Bologna is the most important city in the Emilia Romagna region and the one we suggest adding to any more elaborate Italy travel itinerary, especially when you know you want a more secluded Italian pit stop.
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In Bologna, you can taste some must-try Italian dishes like tortellini, and this… should be a valid reason to make you want to stop in here!
You could spend more time here exploring some of Bologna’s more off the beaten path landmarks but see our suggestions for 1 day below first.
Is Bologna worth visiting?
With all these facts in mind, do you not think that all these are good reasons to add Bologna to the list of places to visit in Italy already?
We surely do hope so! Let’s now consider the number of days needed to enjoy the landmarks and suggestions in this Bologna itinerary.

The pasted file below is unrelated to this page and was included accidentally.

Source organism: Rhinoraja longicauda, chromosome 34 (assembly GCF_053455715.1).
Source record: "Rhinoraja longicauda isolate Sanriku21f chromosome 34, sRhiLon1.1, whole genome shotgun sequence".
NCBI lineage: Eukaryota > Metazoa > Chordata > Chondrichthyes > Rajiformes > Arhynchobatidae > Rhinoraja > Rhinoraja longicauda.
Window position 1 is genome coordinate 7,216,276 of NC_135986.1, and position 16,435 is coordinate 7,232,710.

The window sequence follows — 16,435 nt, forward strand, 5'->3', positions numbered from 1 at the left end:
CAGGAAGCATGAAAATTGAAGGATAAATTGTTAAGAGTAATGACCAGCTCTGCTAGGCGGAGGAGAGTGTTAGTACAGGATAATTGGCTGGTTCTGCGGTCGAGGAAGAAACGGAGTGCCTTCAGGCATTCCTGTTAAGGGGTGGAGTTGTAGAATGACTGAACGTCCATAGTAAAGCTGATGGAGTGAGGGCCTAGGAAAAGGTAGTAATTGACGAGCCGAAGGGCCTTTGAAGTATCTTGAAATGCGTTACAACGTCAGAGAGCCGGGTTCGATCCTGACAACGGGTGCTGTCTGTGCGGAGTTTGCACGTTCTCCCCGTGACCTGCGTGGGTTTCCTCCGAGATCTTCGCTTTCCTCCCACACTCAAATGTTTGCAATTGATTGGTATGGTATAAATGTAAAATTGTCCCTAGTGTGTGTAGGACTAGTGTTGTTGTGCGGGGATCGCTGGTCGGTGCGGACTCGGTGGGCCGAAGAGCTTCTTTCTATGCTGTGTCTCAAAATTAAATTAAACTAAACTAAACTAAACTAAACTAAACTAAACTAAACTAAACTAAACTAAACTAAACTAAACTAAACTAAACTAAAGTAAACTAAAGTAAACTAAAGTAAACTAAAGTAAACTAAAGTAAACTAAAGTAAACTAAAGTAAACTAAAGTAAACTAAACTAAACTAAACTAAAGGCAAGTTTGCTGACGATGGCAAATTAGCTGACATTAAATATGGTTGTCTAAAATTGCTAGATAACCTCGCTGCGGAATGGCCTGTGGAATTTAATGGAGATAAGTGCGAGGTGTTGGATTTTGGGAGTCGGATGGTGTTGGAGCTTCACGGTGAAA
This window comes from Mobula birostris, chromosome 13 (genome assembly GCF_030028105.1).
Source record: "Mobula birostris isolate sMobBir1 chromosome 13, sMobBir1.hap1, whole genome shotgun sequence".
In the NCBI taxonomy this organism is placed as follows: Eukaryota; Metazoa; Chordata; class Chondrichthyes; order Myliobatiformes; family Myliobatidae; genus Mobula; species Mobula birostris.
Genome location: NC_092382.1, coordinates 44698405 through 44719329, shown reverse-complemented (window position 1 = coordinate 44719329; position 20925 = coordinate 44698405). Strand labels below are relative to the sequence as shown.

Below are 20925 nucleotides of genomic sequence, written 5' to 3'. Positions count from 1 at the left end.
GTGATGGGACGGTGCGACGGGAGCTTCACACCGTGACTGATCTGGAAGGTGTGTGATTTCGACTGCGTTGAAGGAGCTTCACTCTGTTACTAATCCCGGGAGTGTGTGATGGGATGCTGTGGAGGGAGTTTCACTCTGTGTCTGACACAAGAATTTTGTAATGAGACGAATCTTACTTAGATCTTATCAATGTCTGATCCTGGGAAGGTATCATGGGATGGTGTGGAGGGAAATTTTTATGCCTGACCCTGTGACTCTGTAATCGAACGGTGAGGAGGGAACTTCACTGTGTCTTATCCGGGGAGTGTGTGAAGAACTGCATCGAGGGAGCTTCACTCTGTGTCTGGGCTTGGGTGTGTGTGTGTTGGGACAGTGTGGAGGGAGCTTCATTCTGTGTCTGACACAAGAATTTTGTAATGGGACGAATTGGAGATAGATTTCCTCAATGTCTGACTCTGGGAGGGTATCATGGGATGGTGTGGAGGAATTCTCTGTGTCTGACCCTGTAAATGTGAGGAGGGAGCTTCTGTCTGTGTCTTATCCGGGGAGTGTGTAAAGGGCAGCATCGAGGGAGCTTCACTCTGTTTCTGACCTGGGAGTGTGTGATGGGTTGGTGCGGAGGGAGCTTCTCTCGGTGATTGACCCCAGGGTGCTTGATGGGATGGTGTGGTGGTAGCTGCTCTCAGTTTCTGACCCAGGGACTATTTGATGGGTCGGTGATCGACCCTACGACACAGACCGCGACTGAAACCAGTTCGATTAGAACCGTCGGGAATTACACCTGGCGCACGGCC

How many days to spend in Bologna?
Like most big cities in Italy, the longer you spend the better you’ll get to know the city (and its secret spots) as well as the surrounding areas.
That said, we suggest spending one or two days in Bologna to have enough time to explore the most important attractions.
In Bologna, landmarks are all located at a walkable distance but don’t forget to take your time to enjoy the sights this beautiful city offers, instead of rushing into visiting as much as possible.
Why not stay at the Albergo alle Drapperie, a 19th-century building based in the heart of Bologna? The hotel is close to Piazza Maggiore and the Neptune’s Fountain and only a 20-minute walk to the railway station.